• tech-startups

    For someone who has never worked in an advertising agency before, pitching one any kind of new service can be an extremely frustrating and confusing experience. If there's ever an example of defining the words "mercenary" or "realpolitik," it would be embedded in agency culture and how they are incredibly slow to embrace new ideas and technology. In the more idealistic startup world, it can be quite chilling to realize that the technology you created that will most definitely help a brand market itself more efficiently is met with a "huh?" or "we'll get back to you" attitude at best. In my AGBeat column, I go into these scenarios and how to deal with them. There are some fantastically curious

  • flat-design-long-shadow-1

    In a perfect world, a graphic designer would close their eyes, imagine a beautiful concept and then use whatever tools at their disposal - pencils, markers, paint, or software to create their vision. But ever since the introduction of computers to the creative process, a great majority of designers rely heavily on what's easy: which is pressing a button and get an effect. The latest such effect that's taken the design world by storm is the "long shadow." In AGBeat, I look at how design trends have been largely sparked by new abilities in software, such as Photoshop plugins, and less about anyone's original vision. 

  • coke

    Yes. But like newspapers, they're still hanging on for dear life. More adventurous brands, usually with large budgets and the willingness to experiment are paving the way to a world where iterative real time responses with user generated content on a general brand theme are favored over the bureaucratic and labor-intensive processes that take 18 months to launch new ideas. In my AGBeat column, I look at Coke's new campaign and how it might be the precursor to a wave of change in creativity across the industry.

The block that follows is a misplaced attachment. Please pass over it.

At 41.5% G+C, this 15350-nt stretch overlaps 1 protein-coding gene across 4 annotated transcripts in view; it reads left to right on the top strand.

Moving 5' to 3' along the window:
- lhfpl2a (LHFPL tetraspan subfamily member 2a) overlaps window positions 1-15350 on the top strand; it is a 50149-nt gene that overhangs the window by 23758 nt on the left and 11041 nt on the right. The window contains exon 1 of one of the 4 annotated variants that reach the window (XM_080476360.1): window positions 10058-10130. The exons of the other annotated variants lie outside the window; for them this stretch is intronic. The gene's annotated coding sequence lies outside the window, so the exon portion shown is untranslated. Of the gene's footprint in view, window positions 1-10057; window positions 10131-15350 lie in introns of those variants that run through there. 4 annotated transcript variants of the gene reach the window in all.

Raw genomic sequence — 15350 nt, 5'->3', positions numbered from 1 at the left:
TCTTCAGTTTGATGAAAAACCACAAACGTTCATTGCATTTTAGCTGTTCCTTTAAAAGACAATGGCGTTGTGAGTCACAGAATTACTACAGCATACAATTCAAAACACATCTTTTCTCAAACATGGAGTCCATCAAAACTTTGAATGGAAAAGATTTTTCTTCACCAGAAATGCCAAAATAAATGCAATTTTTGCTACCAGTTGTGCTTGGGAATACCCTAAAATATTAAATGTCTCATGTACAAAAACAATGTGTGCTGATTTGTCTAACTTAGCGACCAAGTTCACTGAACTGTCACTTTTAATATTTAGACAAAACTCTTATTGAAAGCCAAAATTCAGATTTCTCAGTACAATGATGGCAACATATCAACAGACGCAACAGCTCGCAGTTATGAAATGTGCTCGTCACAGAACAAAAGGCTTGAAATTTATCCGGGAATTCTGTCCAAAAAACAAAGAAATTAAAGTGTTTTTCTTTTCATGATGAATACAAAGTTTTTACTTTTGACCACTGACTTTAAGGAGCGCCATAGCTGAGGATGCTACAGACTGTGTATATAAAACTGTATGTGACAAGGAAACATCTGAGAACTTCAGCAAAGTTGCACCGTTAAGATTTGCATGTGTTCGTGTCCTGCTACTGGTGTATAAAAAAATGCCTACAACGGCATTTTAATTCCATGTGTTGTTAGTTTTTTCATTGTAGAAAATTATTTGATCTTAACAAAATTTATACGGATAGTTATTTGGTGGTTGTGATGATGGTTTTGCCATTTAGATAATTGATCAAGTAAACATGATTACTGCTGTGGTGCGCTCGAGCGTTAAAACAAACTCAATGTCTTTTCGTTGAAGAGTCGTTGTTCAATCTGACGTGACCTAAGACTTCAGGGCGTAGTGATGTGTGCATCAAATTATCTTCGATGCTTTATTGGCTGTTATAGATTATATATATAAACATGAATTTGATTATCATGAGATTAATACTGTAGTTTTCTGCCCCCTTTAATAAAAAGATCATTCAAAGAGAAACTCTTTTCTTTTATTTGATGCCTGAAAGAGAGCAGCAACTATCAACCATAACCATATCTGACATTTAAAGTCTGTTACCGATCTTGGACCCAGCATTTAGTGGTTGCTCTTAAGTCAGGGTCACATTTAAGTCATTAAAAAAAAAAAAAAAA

• experiential-marketing

    In today's AGBeat column, the subject is using marketing efforts to have engaging experiences instead of focusing on meaningless social media metrics. These metrics are too easy to fake, for one, and the efforts behind them don't do much more than keep pace instead of breaking through. The metric I propose, Quality of Engagement is one we floated with minimal success back in the days when I was working as the creative director of an experiential marketing agency. While you can decide that a comment is worth more than a like, or someone playing your experiential game is worth more than someone walking by and going "Oh, there's that brand doing a game," measuring such interactions at scale, and without

  • 780x433xeasy-button

    The excitement that comes with starting something new often leads to a myopic and somewhat delusional attitude that going through a proper strategy, branding and marketing process is unnecessary because the new offering is so revolutionary and groundbreaking, people will just flock to it and send it to all their friends. In my AGBeat column, I look at the mistake startup marketers make and why investing in a proper marketing plan is worth the extra effort. 

©2015 Marc Lefton 
All opinions are my own and not reflective of anyone who should be so fortunate to retain my services. 

mautic is open source marketing automation